REMEMBERING THE ARTIST ROBERT DE NIRO, SR to Premiere 6/9 on HBO
In 1945, Robert De Niro, Sr.'s work was included in the Autumn Salon at Peggy Guggenheim's Art of This Century gallery along with that of Jackson Pollock and Mark Rothko. The next year, he had his first solo exhibition at Guggenheim's gallery, an extremely prestigious honor for the young figurative painter. But while De Niro continued to show at the highly regarded Charles Egan Gallery throughout the 1950s, his career began to slip out of the critical spotlight, and he struggled for recognition in subsequent decades.
The HBO Documentary Films presentation REMEMBERING THE ARTIST ROBERT DE NIRO, SR., a deeply moving portrait of the painter told by those who knew him best, debuts MONDAY, JUNE 9 (9:00-9:45 p.m. ET/PT). An official selection of the 2014 Sundance Film Festival, the film was directed by Perri Peltz (HBO's "The Education of Dee Dee Ricks") and Geeta Gandbhir (Emmy(R)-winning editor of HBO's "If God Is Willing and Da Creek Don't Rise").
Other HBO playdates: June 9 (3:00 a.m.), 11 (9:30 a.m.), 12 (6:00 p.m.), 15 (2:00 p.m.), 18 (1:15 p.m.), 21 (10:15 a.m.) and 25 (10:45 a.m.)
HBO2 playdates: June 11 (8:00 p.m.) and 29 (3:50 a.m.)
As part of his mission to honor and preserve his father's legacy, actor Robert De Niro, Jr. reads from De Niro, Sr.'s letters and journals, providing his own recollections of the artist's personal and professional struggles. The film weaves together archival family footage and interviews with the artist himself, as well as with art experts, artists who worked alongside him and, most affectingly, his son.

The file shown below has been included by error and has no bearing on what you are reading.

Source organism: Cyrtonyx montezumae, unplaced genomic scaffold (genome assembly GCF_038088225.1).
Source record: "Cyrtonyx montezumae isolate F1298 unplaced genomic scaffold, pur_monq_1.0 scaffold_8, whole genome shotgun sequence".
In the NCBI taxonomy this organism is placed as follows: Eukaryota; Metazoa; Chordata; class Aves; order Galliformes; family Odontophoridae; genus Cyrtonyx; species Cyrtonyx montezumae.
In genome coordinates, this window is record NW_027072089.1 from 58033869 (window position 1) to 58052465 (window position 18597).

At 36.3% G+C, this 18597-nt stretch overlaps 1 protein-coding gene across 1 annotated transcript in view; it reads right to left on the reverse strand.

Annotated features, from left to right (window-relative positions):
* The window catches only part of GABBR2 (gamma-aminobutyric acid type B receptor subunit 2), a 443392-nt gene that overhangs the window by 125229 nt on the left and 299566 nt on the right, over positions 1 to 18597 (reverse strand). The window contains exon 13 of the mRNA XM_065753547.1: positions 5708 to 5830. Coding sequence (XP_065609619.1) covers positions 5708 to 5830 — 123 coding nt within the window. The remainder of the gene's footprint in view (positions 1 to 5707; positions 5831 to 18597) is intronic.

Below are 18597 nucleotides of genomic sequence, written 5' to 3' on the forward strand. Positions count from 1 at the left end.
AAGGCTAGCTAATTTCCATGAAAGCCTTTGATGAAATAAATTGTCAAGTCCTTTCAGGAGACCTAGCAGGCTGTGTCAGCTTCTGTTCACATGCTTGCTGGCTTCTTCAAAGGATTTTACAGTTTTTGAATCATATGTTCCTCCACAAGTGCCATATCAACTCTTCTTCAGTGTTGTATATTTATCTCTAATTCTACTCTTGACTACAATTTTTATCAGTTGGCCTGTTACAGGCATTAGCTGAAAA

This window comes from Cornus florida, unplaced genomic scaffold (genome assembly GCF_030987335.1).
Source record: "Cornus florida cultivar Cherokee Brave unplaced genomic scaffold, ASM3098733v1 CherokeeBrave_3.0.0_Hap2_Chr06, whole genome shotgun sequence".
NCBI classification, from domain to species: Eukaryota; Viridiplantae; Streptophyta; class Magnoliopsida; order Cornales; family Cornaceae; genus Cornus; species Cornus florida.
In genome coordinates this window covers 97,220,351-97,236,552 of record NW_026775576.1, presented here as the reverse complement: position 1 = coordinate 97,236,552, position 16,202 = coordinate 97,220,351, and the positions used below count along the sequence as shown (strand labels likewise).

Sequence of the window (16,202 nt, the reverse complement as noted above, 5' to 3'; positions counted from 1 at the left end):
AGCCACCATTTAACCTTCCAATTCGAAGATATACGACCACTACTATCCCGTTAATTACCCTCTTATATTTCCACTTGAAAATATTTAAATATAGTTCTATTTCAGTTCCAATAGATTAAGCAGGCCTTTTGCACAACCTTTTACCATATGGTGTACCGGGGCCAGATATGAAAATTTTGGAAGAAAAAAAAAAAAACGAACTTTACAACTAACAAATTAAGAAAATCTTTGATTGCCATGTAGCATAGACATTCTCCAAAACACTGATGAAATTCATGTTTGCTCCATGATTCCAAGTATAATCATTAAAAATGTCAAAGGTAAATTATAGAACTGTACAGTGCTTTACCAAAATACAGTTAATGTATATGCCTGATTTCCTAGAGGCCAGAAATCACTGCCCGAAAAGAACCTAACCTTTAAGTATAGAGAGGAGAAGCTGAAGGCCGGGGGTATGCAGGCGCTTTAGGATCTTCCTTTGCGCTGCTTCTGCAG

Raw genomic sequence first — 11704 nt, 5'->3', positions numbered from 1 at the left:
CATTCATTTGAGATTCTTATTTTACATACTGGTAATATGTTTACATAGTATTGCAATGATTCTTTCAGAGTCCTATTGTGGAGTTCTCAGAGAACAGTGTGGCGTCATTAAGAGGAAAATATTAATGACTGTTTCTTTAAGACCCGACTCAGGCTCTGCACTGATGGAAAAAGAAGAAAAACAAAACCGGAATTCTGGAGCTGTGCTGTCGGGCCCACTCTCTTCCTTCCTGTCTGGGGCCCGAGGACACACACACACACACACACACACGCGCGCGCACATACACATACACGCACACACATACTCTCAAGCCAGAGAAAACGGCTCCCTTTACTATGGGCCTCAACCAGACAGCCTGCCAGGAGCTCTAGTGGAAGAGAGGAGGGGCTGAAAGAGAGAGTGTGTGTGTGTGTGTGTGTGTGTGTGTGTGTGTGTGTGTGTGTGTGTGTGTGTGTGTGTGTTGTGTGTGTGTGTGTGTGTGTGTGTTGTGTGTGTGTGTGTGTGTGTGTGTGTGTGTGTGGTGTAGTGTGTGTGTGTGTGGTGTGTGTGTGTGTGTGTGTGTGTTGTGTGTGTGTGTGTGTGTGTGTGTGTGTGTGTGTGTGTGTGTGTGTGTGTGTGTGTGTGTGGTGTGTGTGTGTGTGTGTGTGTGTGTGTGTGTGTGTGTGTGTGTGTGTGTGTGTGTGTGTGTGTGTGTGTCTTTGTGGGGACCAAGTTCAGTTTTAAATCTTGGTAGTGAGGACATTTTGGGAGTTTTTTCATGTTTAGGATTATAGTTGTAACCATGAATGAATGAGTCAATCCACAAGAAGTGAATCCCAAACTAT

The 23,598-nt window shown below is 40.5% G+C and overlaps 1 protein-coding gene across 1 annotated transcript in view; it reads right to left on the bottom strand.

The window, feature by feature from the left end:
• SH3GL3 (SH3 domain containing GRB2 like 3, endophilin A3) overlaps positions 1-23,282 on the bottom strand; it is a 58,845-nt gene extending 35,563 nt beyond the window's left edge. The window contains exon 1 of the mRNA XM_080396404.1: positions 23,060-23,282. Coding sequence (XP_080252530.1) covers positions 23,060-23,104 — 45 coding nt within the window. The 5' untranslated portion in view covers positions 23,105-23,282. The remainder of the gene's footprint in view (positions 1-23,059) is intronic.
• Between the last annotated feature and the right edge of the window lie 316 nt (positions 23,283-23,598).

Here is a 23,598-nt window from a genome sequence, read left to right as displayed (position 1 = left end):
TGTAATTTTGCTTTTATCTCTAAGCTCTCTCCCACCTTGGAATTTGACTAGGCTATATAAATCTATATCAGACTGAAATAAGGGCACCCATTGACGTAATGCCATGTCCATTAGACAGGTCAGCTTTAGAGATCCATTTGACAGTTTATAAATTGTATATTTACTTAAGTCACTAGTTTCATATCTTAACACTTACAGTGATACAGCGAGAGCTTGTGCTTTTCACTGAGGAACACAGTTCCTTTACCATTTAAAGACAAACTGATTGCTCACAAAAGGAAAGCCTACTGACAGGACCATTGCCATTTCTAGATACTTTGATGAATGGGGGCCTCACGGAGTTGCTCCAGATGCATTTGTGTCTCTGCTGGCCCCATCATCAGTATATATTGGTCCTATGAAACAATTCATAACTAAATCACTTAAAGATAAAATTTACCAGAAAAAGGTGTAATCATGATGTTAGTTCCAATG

At the heart of the film is Robert De Niro, Sr.'s beautiful work, which will be exhibited in conjunction with the documentary's debut at New York City's DC Moore Gallery from June 6-July 11. These vibrant paintings are a reminder that art movements can be so powerful that they can obscure the work of talented artists who don't fit a particular genre.
REMEMBERING THE ARTIST includes insights from Robert Storr, dean of the Yale University School of Art, scholar and critic Irving Sandler, art advisor Megan Fox Kelly and fellow artists Albert Kresch and Paul Resika, who explain how De Niro, Sr.'s professional career fell in and out of step with the American art scene, which changed drastically throughout his lifetime.
In the early 1930s, avant-garde European artists escaped the politically charged atmosphere at home and took teaching positions in the U.S., exposing American art students to the newest trends in Europe. One of the leading teachers was Hans Hofmann, an abstract expressionist painter who set up schools in New York City and Provincetown, Mass., where an entire generation of young American artists studied. De Niro, Sr. studied in both locations with Hofmann, who called him one of his most promising students ever.